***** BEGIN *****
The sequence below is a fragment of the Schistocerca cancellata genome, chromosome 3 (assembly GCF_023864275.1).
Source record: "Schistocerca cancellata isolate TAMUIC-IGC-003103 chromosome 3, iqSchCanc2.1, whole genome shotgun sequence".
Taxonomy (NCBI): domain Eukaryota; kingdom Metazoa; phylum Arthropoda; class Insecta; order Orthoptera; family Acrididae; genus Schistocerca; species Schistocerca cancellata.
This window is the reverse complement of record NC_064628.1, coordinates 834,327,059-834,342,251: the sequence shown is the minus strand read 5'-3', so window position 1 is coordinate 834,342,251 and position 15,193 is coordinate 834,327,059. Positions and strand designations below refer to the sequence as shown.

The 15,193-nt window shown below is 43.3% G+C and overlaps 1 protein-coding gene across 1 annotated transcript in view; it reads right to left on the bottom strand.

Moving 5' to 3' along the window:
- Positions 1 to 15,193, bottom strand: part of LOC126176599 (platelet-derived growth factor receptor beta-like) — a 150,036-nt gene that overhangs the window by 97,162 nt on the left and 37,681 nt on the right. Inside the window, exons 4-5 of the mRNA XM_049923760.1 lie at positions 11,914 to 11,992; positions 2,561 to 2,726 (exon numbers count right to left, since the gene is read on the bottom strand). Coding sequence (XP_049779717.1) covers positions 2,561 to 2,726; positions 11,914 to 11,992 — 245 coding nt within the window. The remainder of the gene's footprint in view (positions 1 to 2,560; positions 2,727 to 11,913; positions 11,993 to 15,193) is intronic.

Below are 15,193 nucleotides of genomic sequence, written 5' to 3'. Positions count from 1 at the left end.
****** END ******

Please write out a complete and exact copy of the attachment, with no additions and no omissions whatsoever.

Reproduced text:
The sequence below is a fragment of the Schistocerca cancellata genome, chromosome 3 (assembly GCF_023864275.1).
Source record: "Schistocerca cancellata isolate TAMUIC-IGC-003103 chromosome 3, iqSchCanc2.1, whole genome shotgun sequence".
Taxonomy (NCBI): domain Eukaryota; kingdom Metazoa; phylum Arthropoda; class Insecta; order Orthoptera; family Acrididae; genus Schistocerca; species Schistocerca cancellata.
This window is the reverse complement of record NC_064628.1, coordinates 834,327,059-834,342,251: the sequence shown is the minus strand read 5'-3', so window position 1 is coordinate 834,342,251 and position 15,193 is coordinate 834,327,059. Positions and strand designations below refer to the sequence as shown.

The 15,193-nt window shown below is 43.3% G+C and overlaps 1 protein-coding gene across 1 annotated transcript in view; it reads right to left on the bottom strand.

Moving 5' to 3' along the window:
- Positions 1 to 15,193, bottom strand: part of LOC126176599 (platelet-derived growth factor receptor beta-like) — a 150,036-nt gene that overhangs the window by 97,162 nt on the left and 37,681 nt on the right. Inside the window, exons 4-5 of the mRNA XM_049923760.1 lie at positions 11,914 to 11,992; positions 2,561 to 2,726 (exon numbers count right to left, since the gene is read on the bottom strand). Coding sequence (XP_049779717.1) covers positions 2,561 to 2,726; positions 11,914 to 11,992 — 245 coding nt within the window. The remainder of the gene's footprint in view (positions 1 to 2,560; positions 2,727 to 11,913; positions 11,993 to 15,193) is intronic.

Below are 15,193 nucleotides of genomic sequence, written 5' to 3'. Positions count from 1 at the left end.